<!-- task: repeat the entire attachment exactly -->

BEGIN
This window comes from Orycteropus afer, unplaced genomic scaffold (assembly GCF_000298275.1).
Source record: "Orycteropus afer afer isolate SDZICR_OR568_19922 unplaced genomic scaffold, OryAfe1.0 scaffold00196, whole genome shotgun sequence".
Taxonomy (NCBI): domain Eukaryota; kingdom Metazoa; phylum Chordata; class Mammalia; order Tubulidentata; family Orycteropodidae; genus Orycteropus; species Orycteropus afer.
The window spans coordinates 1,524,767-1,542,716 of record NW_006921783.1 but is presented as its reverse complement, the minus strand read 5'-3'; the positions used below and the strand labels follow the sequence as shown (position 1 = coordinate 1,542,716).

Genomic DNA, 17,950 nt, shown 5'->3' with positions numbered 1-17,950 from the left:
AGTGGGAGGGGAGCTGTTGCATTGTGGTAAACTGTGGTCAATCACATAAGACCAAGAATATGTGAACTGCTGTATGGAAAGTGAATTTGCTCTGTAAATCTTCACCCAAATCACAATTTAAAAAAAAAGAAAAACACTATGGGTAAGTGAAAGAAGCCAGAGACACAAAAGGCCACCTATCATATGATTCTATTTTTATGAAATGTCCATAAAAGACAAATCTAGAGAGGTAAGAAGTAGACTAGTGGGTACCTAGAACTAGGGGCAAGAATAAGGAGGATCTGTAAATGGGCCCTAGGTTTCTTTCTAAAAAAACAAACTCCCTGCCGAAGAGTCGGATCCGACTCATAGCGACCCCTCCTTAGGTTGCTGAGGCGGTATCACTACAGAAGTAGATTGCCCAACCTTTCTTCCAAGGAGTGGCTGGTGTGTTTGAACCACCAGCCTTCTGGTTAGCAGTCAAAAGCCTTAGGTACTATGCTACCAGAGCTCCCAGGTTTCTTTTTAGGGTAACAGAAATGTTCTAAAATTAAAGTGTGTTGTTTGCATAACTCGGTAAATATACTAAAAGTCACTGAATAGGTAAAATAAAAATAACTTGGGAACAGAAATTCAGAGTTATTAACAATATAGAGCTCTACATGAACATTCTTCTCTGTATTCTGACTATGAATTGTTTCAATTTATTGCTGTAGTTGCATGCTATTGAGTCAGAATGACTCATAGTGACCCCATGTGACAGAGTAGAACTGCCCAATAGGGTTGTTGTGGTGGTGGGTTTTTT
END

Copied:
This window comes from Orycteropus afer, unplaced genomic scaffold (assembly GCF_000298275.1).
Source record: "Orycteropus afer afer isolate SDZICR_OR568_19922 unplaced genomic scaffold, OryAfe1.0 scaffold00196, whole genome shotgun sequence".
Taxonomy (NCBI): domain Eukaryota; kingdom Metazoa; phylum Chordata; class Mammalia; order Tubulidentata; family Orycteropodidae; genus Orycteropus; species Orycteropus afer.
The window spans coordinates 1,524,767-1,542,716 of record NW_006921783.1 but is presented as its reverse complement, the minus strand read 5'-3'; the positions used below and the strand labels follow the sequence as shown (position 1 = coordinate 1,542,716).

Genomic DNA, 17,950 nt, shown 5'->3' with positions numbered 1-17,950 from the left:
AGTGGGAGGGGAGCTGTTGCATTGTGGTAAACTGTGGTCAATCACATAAGACCAAGAATATGTGAACTGCTGTATGGAAAGTGAATTTGCTCTGTAAATCTTCACCCAAATCACAATTTAAAAAAAAAGAAAAACACTATGGGTAAGTGAAAGAAGCCAGAGACACAAAAGGCCACCTATCATATGATTCTATTTTTATGAAATGTCCATAAAAGACAAATCTAGAGAGGTAAGAAGTAGACTAGTGGGTACCTAGAACTAGGGGCAAGAATAAGGAGGATCTGTAAATGGGCCCTAGGTTTCTTTCTAAAAAAACAAACTCCCTGCCGAAGAGTCGGATCCGACTCATAGCGACCCCTCCTTAGGTTGCTGAGGCGGTATCACTACAGAAGTAGATTGCCCAACCTTTCTTCCAAGGAGTGGCTGGTGTGTTTGAACCACCAGCCTTCTGGTTAGCAGTCAAAAGCCTTAGGTACTATGCTACCAGAGCTCCCAGGTTTCTTTTTAGGGTAACAGAAATGTTCTAAAATTAAAGTGTGTTGTTTGCATAACTCGGTAAATATACTAAAAGTCACTGAATAGGTAAAATAAAAATAACTTGGGAACAGAAATTCAGAGTTATTAACAATATAGAGCTCTACATGAACATTCTTCTCTGTATTCTGACTATGAATTGTTTCAATTTATTGCTGTAGTTGCATGCTATTGAGTCAGAATGACTCATAGTGACCCCATGTGACAGAGTAGAACTGCCCAATAGGGTTGTTGTGGTGGTGGGTTTTTT